Updated to add information about a webinar on July 2nd by the Episcopal Public Policy Network and Episcopal Migration Ministries that will discuss border policy and ministry.
Sarah and I drove to Fayetteville yesterday to see Les Miserables at the Walton Arts Center. Those of you who know how many times I have seen this musical may ask “again?” I have seen it three times in different venues and Sarah has actually seen it four. But it is her favorite show and this was her gift from her birthday March.
Les Mis is a beautiful but often difficult story. A story of morality versus legality, a story of class warfare, a story of rebellion, a story of redemption, and underneath it all, a story of love. As with any good story, there are underlying themes which reach far past the book and subsequent musical’s time and place – in this case the June Rebellion in 1832 France – to parallel ever present issues and problems in the 21st century.
I will not attempt to summarize the contents of a 1400 page book which has been condensed into a two and a half hour stage show in a few paragraphs, but a lyric in one of the songs struck me yesterday. As the leader attempts to rally his fellow students to rise up against the monarchy for the good of the common people, he sings that “it is time for us all to decide who we are.” The students who are leading the rebellion are not oppressed themselves. They are members of the bourgeois and have all the comforts and conveniences as such.
Similarly we who are hearing about the atrocities of the treatment of children in detainment facilities at the border are not directly affected. We read the stories and see the images from our comfortable homes in our safe surroundings and might feel saddened or angry but we have the ability to simply shake our heads and scroll on, or “share” clips and opinions with righteous indignation before we go about our daily lives.
I, like many others, had rather pushed to the back of my mind the stories of the abhorrent living conditions and the treatment of those detained. Those stories were brought to the forefront again this week due to a combination of stories detailing the horrific condition of the facilities in Clint, Texas by a group of lawyers who were were monitoring the facility to ascertain government compliance with The Flores Settlement and the viral clip of the argument of attorneys from the Department of Justice, in front of the Ninth Circuit Court of Appeals that basic hygiene and comfort items were not mandated under that same agreement.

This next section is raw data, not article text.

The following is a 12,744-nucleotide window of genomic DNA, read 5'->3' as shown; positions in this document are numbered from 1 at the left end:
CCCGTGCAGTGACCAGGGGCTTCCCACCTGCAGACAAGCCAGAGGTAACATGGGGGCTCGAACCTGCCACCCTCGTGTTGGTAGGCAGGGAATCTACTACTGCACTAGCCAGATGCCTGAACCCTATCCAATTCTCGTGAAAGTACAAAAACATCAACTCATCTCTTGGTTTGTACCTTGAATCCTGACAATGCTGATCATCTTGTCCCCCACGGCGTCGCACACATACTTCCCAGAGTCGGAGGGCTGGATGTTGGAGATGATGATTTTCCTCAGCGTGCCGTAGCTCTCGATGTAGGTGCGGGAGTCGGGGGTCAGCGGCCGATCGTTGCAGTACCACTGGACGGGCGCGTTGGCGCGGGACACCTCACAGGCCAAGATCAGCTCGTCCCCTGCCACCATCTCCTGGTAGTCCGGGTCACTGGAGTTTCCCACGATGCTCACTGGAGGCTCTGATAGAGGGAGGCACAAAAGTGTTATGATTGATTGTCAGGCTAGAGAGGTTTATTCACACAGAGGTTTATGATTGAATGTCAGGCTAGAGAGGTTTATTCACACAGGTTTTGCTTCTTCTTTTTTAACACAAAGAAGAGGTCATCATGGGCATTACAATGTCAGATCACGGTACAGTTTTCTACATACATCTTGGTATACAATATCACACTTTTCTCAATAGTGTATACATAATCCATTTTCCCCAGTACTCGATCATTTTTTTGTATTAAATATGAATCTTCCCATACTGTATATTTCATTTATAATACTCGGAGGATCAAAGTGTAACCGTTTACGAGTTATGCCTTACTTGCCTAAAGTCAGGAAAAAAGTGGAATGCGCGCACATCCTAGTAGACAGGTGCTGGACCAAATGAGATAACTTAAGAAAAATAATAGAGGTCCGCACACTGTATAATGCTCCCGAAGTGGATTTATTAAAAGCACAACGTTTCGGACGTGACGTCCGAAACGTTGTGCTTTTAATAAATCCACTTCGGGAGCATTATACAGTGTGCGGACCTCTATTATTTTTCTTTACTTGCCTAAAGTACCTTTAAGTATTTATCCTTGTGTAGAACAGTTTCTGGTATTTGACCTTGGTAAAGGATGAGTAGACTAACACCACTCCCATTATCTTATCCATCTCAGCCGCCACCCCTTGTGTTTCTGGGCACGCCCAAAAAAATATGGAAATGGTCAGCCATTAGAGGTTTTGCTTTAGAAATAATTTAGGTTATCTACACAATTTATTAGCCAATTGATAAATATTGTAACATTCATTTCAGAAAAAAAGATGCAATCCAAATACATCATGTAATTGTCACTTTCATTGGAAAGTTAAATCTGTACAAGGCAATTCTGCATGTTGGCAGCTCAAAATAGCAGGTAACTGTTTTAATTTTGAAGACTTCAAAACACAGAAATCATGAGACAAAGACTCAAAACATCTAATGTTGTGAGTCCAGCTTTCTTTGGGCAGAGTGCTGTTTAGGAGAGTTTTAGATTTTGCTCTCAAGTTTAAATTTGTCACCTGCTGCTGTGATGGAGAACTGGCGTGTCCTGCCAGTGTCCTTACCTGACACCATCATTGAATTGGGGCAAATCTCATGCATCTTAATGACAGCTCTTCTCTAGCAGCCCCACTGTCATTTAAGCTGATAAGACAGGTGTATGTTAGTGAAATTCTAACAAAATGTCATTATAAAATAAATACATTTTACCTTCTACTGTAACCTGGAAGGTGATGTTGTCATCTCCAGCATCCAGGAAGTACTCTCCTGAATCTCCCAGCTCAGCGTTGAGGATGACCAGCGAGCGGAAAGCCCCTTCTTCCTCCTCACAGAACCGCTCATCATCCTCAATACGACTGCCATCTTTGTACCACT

The politics of immigration and border control are far too nuanced to delve into in a simple blog post and I know that my audience who may read this is of a similar thinking. I will not even attempt to change minds or argue with those who claim that this is not our problem and that these children are somehow less than due to the decisions made by their parents or others who are attempting entry into the United States. The problem is real and the problem is now.
What then, are we to do? How can we help in a tangible way? The quickest way to affect change and provide assistance is to donate to an organization that is working to help those affected. Beyond a financial donation, educate yourself on policies and the lawmakers who control those policies, and make your voice heard when you vote. Those of you who are religious or spiritual, pray. Pray not just for the children and families who are suffering, but also for those advocating for those in need, and those who are in positions of power to make decisions that affect those in need.
Regardless of your politics, regardless of your feelings on immigration, these are real children in real conditions, in the “care” of our country’s government. It IS time for us all to decide who we are. Because friends….this isn’t it.
Link below is for the webinar hosted by Episcopal Public Policy Network (EPPN) and Episcopal Migration Ministries (EMM) with guest speaker Bishop Michael Hunn of the Diocese of the Rio Grande to discuss border ministry and advocacy. We will cover the latest policy changes related to the border and will hear a first hand account from Bishop Hunn about how The Episcopal Church is responding to humanitarian needs. We will also offer time for dialogue and questions, in addition to offering ways to get involved
Jul 2, 2019 03:30 PM in Eastern Time (US and Canada)